After becoming a birth and end of life doula, Imogen Bailey is now running women’s circles.

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Before women’s circles both my career and personal life looked a lot like a swing high and swing low graph.

I went through stages of over achievement, being completely lost and fluttering around like a butterfly looking for the next vibrant flower to land on. The consistent element was my lack of self worth and low self-esteem. This meant I could only be successful in increments.

Eventually, the lack of self worth would win and I would ultimately contract again. I would move out of the light and into a safe cocoon or cave, a safe place away from everyone.

Despite a somewhat successful career in the entertainment industry, I always struggled with my self-esteem. My weight goes up and down depending on how I feel and it’s not necessarily directly related to food or exercise. If I feel like I want to hide or feel nervous or stressed my body begins to swell.

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Before women’s circles I found myself tumbling around in a constant swirling ocean of questions like: “Am I good enough? Am I pretty enough? Am I smart enough? Am I confident enough? Will this be enough? Will I be enough? Surely there is someone better at this than me?”

This would happen with every job, every project and every relationship. I struggled with eating disorders and anxiety and those who know me well would tell you my social skills in crowds could be far from great. I would be able to talk myself into giving a speech in front of five hundred people as long as I didn’t have to speak to anyone one on one.

My fiancé and I have a little in-joke about this that involves my arms suddenly looking like robot arms and me not knowing what to do with my hands in social situations. It is very awkward but also very funny. Women’s circles have taught me how to laugh at myself.

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LISTEN: Rebecca Sparrow and Robin Bailey discuss the life changing magic of not giving a f*ck about what others think. Post continues after audio .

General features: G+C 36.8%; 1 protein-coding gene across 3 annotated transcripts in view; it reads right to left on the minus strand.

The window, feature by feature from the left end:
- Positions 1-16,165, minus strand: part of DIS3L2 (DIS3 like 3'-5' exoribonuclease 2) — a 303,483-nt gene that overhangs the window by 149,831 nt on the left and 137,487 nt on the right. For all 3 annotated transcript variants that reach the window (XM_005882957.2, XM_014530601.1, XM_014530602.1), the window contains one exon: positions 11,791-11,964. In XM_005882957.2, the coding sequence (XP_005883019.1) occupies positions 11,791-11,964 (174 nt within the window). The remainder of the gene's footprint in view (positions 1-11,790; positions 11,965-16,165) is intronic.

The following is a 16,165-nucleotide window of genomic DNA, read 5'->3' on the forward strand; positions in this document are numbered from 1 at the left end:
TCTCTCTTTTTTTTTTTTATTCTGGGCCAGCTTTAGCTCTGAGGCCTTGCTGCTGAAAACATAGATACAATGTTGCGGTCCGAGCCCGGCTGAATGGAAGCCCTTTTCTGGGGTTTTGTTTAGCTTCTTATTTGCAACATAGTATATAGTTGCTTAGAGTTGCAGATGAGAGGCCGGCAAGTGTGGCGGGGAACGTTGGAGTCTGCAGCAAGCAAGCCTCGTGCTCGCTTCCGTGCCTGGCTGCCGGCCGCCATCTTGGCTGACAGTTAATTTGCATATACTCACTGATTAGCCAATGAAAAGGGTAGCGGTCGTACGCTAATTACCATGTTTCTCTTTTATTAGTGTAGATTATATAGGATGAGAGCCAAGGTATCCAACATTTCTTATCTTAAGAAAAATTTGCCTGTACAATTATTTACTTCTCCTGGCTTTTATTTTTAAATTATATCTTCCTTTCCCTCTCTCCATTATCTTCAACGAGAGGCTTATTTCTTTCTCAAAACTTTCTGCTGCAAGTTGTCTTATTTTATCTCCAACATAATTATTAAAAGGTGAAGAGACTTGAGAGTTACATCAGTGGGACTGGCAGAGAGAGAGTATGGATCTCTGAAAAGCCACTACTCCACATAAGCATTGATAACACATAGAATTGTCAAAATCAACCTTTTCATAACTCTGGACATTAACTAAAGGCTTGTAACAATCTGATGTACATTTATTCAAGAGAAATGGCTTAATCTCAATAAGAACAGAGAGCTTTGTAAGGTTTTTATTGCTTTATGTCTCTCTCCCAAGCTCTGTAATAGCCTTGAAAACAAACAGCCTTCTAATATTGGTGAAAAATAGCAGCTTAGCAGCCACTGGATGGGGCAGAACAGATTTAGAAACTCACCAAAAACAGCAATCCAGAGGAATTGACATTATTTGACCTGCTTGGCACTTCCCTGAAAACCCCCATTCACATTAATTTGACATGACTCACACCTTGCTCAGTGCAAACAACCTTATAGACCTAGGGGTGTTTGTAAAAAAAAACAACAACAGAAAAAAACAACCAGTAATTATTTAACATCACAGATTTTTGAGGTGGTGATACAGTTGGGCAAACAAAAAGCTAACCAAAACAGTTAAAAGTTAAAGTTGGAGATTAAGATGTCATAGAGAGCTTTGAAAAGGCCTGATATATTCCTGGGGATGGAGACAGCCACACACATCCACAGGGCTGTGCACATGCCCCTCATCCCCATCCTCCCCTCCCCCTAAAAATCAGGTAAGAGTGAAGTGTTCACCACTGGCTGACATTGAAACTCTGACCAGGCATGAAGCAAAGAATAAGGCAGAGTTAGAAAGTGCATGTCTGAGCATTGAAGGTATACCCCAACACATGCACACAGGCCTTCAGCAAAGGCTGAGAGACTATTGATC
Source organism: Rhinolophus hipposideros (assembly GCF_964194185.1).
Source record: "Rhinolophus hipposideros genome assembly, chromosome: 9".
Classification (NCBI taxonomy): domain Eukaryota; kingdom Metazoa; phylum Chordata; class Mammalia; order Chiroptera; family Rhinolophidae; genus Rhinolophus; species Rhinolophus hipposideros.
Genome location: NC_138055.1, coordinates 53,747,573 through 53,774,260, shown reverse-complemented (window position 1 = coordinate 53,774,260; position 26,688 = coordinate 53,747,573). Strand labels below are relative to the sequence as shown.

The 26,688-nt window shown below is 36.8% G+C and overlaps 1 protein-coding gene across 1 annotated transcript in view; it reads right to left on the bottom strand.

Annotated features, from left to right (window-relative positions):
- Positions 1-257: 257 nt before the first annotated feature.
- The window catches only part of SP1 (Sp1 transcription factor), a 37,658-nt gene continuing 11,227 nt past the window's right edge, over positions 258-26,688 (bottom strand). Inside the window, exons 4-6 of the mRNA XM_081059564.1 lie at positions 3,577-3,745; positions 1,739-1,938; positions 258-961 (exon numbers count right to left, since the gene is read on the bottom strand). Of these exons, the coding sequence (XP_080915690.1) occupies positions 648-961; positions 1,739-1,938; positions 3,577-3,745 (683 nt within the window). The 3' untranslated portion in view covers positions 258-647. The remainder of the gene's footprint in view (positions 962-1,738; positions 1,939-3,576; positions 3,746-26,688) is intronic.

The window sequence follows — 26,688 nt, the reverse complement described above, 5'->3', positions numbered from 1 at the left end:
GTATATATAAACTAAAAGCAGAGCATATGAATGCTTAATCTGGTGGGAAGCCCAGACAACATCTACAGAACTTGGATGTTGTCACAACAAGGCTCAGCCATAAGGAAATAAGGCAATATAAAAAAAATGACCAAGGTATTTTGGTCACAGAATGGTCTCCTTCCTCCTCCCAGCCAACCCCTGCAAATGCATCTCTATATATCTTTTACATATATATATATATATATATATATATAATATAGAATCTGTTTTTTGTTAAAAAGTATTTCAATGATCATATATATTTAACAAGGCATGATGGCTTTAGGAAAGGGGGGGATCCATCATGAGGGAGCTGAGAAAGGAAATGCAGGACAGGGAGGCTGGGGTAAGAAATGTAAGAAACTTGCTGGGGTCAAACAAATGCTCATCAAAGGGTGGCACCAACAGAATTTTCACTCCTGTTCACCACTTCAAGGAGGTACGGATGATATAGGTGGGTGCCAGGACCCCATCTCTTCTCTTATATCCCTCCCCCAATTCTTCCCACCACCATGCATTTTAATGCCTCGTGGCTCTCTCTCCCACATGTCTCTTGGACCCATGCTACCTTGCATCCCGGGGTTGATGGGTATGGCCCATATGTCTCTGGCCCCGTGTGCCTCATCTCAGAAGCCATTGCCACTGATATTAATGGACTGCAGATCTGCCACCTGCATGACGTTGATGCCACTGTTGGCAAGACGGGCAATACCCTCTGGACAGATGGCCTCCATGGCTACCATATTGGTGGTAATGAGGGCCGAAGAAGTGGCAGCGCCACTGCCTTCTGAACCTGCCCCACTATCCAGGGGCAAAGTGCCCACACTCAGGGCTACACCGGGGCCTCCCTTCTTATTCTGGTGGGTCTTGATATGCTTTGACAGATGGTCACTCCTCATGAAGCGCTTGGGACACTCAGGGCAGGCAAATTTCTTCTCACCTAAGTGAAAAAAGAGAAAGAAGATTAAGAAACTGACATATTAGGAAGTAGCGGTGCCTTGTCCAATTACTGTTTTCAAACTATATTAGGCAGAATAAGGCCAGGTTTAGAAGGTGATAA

I awkwardly hid behind my career for a very long time. The entertainment industry allows you to create buffers and protective boundaries. It also becomes an easy way out of social events. “Sorry, I am so busy” was a line I used a lot. This was in the early years of my career when it was at its peak. The peak was lost (several times over) because my lack of confidence helped my career to bottom out.

I wanted to do more acting but I wasn’t great at auditioning and I once had an agent tell me that it was painful for him to see my lack of self-esteem sabotage what should have been a flourishing career. At the time this hurt immensely but in retrospect his honesty helped me change my direction for the better.

Women’s circles have helped me get my confidence and self worth so high that I will now pick up a phone and talk about work that progresses me instead of doing what I used to do, which was connect friends to contacts rather than backing myself.

I finally dare to call myself an actor again and I finally booked a lead role in an indie film. Now I just have to get the casting agents to agree to see me again. Which, I know they will because I finally have self-belief and the confidence that is required.

This is why I am so passionate about women’s circles. For many women they are a soothing balm. They are a place of deep connection where they feel free to communicate with out inhibition. They feel seen, heard and appreciated. They begin to believe in themselves again if this is something they have lost.

I believe this is also the case for men who go to men’s circles. There is something undeniably magical about being in a circle with people that hold a shared intention to offer each other compassion, non-judgement and focused in person connection and intimacy.